First published in 1977, The Passion of New Eve by Angela Carter is an interesting book (albeit an odd book).
The book is set in dystopian America (isn’t everything?), where a civil war has broken out between groups of people who differ in either gender, race, or politics. The main character, Evelyn, travels to New York City and begins a meaningless sexual relationship with a woman named Leilah. Evelyn abandons Leilah and escapes into the desert, where he is kidnapped by The Mother, a cult leader who wants to surgically transform everyone into women. Evelyn then becomes Eve as he is forcibly changed into a woman. The book follows Evelyn / Eve as they struggle to understand their new assigned gender identity.
Essentially, a new woman is formed from man and called Eve. As tends to be the case with Carter, this is a not-so-subtle exploration of sexuality, gender roles and feminism.
The Passion of New Eve is clearly and deliberately meant to spark debates about sex and gender. For example, in the case of Evelyn / Eve, the book implies that one is not necessarily born a woman but becomes a woman by learning about femininity through culture and society. The book also suggests femininity is an illusion, which can be performed with the right appearance and the right body parts.
I liked the morbid and grotesque scenes, such as when Evelyn is kidnapped on two separate occasions by two separate cults. The cults’ behaviours and attitudes were horrible and frightening and I think authors’ uses of cults are an interesting part of the Dystopian tradition. Personally, I think her ability to write creepy and horrible things is where Carter excels.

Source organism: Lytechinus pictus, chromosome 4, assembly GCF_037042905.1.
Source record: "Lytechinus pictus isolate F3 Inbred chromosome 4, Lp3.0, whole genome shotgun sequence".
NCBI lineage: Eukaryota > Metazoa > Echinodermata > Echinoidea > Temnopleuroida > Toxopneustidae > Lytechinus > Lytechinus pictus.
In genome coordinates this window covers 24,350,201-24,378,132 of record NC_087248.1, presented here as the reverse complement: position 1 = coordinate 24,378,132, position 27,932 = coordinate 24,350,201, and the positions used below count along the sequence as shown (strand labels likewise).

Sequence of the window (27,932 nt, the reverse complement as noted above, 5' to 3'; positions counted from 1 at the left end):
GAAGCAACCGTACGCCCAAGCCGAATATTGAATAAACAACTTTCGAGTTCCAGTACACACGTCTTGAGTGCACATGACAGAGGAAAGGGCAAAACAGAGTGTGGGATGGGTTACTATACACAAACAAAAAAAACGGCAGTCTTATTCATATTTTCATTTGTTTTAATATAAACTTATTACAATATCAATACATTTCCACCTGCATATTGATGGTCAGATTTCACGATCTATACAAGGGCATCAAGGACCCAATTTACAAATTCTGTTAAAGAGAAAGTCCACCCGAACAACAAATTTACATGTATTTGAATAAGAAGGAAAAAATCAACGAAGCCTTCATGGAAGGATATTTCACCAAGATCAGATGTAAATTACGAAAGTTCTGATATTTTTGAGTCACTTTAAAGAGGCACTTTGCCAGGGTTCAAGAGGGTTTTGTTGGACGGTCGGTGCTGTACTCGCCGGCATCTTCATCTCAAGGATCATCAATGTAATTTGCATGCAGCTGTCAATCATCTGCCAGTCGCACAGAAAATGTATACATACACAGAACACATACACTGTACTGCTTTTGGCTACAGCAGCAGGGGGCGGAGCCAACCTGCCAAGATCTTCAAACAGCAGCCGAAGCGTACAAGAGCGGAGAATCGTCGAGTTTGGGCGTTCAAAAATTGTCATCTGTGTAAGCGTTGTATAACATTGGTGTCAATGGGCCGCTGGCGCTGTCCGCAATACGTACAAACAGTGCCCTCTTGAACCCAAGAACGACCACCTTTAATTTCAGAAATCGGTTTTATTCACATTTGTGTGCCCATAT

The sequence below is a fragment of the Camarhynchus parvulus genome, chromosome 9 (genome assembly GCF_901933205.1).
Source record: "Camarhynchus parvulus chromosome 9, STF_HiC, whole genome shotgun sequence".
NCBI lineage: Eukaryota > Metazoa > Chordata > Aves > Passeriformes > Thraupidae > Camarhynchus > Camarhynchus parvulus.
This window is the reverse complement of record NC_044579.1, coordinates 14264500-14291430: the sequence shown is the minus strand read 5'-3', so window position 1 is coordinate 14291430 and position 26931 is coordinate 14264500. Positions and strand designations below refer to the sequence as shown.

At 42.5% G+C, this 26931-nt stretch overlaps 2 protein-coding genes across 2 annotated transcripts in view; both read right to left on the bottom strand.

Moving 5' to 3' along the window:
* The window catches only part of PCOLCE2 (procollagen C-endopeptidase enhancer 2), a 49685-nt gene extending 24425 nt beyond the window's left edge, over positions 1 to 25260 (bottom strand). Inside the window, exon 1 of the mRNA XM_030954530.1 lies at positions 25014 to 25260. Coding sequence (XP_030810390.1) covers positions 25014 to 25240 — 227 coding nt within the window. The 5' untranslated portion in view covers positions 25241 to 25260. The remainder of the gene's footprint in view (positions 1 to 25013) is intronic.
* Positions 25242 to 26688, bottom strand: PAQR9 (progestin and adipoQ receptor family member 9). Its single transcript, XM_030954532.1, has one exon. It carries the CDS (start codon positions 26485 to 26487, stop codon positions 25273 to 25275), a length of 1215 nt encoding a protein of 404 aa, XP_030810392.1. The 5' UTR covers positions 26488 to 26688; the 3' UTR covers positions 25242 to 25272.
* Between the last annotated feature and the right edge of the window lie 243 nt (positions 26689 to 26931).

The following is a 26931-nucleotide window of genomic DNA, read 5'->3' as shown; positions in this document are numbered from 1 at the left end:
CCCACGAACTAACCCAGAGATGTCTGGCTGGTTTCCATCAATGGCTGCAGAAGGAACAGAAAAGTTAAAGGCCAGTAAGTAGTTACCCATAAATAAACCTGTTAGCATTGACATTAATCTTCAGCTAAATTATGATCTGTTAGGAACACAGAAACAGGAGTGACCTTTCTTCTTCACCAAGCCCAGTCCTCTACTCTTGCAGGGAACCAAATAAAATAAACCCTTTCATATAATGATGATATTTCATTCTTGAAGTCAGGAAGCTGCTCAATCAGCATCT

Whilst I liked these Dystopian parts, there were other bits of the book I didn’t understand in the slightest.
It gets weird towards the end – there’s talk of time and consciousness and the self and identity and it’s all just a bit confusing. A snippet from the Wikipedia plot summary says:
‘Lilith tells Eve she must go and meet The Mother and pushes her into a cleft in the rocks that metamorphoses into the uterus of time. Eve progresses through the increasingly deep and warm subterranean rock pools to her rebirth.’
Although The Passion of New Eve isn’t the weirdest book I’ve ever read, it’s not exactly completely normal either.
So far, every Angela Carter book I’ve ever read feels completely different to everything else she’s written. I loved her collection of short stories, The Bloody Chamber, (even if the feminist messages were still extremely obvious) because it was a fun mix of Gothic horror, fairy-tales, and subverted and perverted narratives.
In contrast, Wise Children was … okay. I don’t really remember it. I didn’t particularly like it or dislike it. The story was okay and the characters were a somewhat quirky bunch of flawed people, but it never made a distinctive impression.
In contrast yet again, The Passion of New Eve is definitely more weird, more Gothic, more Dystopian, and more memorable than Wise Children, but less enjoyable and less easy to understand than The Bloody Chamber.
I don’t really know what else to say.